But this is not always possible (for instance, a twig extension must be in the container scope as the Twig environment needs it as a dependency). In these cases, you should pass the entire container into your service and retrieve your dependency from the container each time you need it to be sure you have the right instance.
In other words that means – especially for Symfony2:
Do never ever inject the complete DIC to a service when you do not need the request there!
- When you need the logger, just inject the logger service from Symfony.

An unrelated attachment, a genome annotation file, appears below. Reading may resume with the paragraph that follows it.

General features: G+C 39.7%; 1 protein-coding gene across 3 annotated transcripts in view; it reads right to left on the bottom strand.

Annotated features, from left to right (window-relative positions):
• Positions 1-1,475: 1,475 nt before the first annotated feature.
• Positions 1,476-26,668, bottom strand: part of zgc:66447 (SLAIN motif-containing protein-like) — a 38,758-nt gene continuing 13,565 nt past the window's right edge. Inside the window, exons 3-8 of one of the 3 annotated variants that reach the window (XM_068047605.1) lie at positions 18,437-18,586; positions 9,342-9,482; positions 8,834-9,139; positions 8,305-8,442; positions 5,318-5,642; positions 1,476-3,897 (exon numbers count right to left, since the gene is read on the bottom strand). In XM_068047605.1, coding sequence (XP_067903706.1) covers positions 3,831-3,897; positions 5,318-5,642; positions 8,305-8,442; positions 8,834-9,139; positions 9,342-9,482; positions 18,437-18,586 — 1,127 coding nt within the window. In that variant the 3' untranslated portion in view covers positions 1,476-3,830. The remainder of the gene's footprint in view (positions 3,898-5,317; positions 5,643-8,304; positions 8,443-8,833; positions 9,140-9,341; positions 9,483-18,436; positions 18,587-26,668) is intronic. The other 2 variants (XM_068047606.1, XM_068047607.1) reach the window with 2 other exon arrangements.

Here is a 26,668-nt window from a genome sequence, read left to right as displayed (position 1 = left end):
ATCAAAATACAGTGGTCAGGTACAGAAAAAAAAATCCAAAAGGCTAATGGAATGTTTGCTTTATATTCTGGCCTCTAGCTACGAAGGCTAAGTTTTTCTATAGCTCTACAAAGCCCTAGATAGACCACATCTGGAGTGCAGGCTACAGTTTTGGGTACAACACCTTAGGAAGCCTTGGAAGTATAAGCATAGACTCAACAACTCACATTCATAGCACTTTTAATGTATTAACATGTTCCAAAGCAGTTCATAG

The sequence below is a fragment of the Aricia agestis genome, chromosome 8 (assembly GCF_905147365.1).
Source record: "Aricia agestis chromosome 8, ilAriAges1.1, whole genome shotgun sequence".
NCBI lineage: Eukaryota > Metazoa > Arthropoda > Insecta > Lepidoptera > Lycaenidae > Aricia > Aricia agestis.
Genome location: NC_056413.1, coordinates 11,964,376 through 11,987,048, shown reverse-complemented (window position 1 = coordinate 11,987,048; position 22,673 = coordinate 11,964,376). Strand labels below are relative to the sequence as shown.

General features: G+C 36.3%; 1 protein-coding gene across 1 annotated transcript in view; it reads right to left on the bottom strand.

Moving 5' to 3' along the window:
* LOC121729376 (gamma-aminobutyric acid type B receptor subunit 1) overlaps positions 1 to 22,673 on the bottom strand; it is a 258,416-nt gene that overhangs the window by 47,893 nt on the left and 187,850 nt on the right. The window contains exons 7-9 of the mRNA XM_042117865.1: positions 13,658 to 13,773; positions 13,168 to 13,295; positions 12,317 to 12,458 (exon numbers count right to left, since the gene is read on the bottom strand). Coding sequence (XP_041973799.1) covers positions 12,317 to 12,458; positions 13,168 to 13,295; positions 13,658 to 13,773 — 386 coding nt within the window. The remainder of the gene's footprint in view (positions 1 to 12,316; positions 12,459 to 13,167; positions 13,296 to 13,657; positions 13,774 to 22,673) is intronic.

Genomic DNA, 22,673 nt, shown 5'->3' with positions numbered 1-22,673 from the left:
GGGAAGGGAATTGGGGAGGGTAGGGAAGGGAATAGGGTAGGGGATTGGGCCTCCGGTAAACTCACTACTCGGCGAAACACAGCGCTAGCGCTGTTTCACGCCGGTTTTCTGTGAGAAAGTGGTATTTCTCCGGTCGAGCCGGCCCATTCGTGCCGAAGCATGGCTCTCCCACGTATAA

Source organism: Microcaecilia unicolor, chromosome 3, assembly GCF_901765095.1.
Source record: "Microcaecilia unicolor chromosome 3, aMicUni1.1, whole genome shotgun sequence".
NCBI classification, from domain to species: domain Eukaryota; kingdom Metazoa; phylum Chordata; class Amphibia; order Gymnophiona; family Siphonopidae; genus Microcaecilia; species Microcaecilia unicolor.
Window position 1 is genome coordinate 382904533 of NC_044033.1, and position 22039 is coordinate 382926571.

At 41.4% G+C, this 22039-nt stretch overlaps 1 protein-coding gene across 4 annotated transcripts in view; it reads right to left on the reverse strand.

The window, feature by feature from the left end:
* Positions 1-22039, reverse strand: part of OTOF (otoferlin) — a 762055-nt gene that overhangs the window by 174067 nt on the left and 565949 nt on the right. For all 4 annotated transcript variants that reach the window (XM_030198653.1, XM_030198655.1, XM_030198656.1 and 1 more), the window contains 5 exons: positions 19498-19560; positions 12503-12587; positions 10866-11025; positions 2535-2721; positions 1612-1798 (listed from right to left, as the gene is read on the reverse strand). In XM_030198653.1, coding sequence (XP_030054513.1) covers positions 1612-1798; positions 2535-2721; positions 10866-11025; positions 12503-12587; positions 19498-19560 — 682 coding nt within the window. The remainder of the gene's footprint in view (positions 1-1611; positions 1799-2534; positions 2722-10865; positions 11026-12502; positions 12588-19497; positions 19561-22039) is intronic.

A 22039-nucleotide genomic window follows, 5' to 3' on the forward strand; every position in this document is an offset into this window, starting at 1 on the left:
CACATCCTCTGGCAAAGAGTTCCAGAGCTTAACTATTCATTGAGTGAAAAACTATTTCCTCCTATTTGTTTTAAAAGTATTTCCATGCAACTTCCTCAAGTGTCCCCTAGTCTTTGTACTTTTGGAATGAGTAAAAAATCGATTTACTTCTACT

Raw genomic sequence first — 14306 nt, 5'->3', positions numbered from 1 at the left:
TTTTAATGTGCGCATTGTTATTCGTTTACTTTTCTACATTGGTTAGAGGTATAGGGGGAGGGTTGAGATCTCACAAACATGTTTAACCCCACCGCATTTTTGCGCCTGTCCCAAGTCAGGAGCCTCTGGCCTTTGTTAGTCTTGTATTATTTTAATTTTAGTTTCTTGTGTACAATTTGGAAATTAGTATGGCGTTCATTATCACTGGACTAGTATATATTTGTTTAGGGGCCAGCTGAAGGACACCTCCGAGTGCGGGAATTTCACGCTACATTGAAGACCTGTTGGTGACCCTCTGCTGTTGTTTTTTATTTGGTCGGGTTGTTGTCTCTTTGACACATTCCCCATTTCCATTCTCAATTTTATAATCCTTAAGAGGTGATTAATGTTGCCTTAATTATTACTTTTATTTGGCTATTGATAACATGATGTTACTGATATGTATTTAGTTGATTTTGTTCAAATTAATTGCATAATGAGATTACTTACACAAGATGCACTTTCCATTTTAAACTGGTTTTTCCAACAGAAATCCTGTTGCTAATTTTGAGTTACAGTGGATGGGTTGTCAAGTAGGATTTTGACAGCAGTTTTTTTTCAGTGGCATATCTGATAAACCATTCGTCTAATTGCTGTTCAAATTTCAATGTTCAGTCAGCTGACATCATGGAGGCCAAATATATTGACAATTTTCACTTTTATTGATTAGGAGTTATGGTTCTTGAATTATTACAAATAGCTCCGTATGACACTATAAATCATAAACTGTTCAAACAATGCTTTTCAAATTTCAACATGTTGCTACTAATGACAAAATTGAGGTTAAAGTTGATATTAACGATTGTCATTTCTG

- When you need the mailer, just inject the mailer service. It’s that easy!
- When you are writing a twig extension and need the request, just inject the request….. Ah, stop! That won’t work. In this very special case this is not possible. As you can read in the cookbook entry, any twig extension has to be in the container scope and it is not allowed to define such service in the request scope. So the only possibility is to inject the DIC here.
So, I think you got the idea. When you are in the need of injecting the DIC and when not. Statements exist, which claim that one could solve the request injection with the help of proxy classes. However I never have seen code about that. When you know how to do it or if there is another blog post out there, please drop me some hint in the comments.
In the next section I explain why it is not a good idea pulling your dependencies in any other case.
Cases pulling dependencies should be avoided